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Vilsack sees end to direct payments, more rural development

George C. Ford, CR Gazette –

CEDAR RAPIDS — Farmers accustomed to receiving federal direct payments or subsidies likely will see them disappear, according to U.S. Agriculture Secretary Tom Vilsack.

The former Iowa governor told The Gazette Editorial Board Thursday that fewer economic resources will force changes in the safety net that protects farmers from catastrophic crop loss.

“I think the next Food, Farm and Jobs Bill will likely create a strong safety net with a focus on crop insurance,” Vilsack said. “I think it’s fair to say that direct payments likely will not be funded. There will be a program that will replace direct payments and essentially complement crop insurance.

“It will provide some degree of revenue protection for those who suffer as a result of precipitous declines in crop prices or a natural disaster wiping out their crop.”

Vilsack said the number of conservation programs will be reduced, but there will be greater flexibility in the way the programs are operated. He said there will be a renewed emphasis on agricultural research, which he believes has not had appropriate federal support for many years.

“I think you will see new strategies for extending and providing greater leverage for the resources that the government commits for research,” Vilsack said.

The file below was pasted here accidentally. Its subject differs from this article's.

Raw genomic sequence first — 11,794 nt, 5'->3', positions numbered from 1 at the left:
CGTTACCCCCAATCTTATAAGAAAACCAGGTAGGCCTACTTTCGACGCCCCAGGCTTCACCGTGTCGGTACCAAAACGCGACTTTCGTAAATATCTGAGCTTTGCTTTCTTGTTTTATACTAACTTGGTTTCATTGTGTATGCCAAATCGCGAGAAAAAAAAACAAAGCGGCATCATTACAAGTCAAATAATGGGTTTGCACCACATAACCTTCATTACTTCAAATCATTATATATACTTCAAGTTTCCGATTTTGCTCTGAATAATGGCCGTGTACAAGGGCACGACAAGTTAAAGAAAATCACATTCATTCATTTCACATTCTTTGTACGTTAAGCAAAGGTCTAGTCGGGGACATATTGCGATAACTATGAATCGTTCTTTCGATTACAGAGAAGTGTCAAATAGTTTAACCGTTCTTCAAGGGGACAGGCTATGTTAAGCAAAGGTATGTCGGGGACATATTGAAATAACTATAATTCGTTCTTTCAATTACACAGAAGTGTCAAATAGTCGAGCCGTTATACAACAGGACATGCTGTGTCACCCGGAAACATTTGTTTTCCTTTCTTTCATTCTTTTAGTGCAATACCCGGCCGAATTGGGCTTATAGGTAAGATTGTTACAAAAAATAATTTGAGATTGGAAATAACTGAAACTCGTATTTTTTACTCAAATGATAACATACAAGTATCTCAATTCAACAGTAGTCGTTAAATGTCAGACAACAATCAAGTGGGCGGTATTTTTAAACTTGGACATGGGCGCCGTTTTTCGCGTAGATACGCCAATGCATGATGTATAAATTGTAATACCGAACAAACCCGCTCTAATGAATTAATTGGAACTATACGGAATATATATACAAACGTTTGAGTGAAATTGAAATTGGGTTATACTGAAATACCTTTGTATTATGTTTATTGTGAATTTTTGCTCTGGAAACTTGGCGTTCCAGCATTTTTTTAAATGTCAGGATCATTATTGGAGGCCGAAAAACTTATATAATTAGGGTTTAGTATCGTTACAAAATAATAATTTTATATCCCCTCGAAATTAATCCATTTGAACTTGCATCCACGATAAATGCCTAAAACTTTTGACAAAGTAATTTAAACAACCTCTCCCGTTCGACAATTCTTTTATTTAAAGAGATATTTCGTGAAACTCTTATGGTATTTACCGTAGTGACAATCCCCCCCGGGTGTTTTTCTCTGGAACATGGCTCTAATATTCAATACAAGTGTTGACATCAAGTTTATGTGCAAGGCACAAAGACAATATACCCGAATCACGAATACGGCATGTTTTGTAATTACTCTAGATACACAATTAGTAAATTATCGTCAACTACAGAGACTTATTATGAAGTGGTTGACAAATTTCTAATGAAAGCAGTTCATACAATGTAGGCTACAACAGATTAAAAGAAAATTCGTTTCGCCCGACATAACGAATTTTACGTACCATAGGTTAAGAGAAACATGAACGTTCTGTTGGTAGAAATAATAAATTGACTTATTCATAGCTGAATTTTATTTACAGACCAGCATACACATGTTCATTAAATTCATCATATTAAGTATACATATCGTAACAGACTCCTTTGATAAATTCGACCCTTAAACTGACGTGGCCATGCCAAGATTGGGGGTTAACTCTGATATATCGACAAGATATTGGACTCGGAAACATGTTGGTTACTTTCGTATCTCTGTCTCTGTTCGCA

Rural economic development and resulting job creation will be a central theme of the next Food, Farm and Jobs Bill. Vilsack said the USDA wants to make programs more flexible in the way communities can use them to attract business and partner with local and state agencies to grow jobs in rural communities.

Vilsack said there is growing support in Washington for collaboration among government agencies. He cited a three-way project involving the Department of the Navy, the Department of Energy and the USDA to develop a new industry.

“The U.S. Navy is interested in purchasing — sometime in the future — 50 percent of all its fuel needs as domestically-produced biofuel,” Vilsack said. “They feel it’s a more secure source of energy and they also believe it will be a job creator.

“We will combine resources with these other agencies to help build new refineries and — for a period of time — buy down the cost of non-food feedstocks, which could be biomass, livestock waste, municipal waste, perennial grasses, crop residue or a whole series of things.”

Vilsack said the U.S. Navy will agree to contract with the refinery for a period time to purchase all the fuel produced by the facility. He said commercial airlines likely will take over and expand the biofuel market after it is initially launched by the three agencies.

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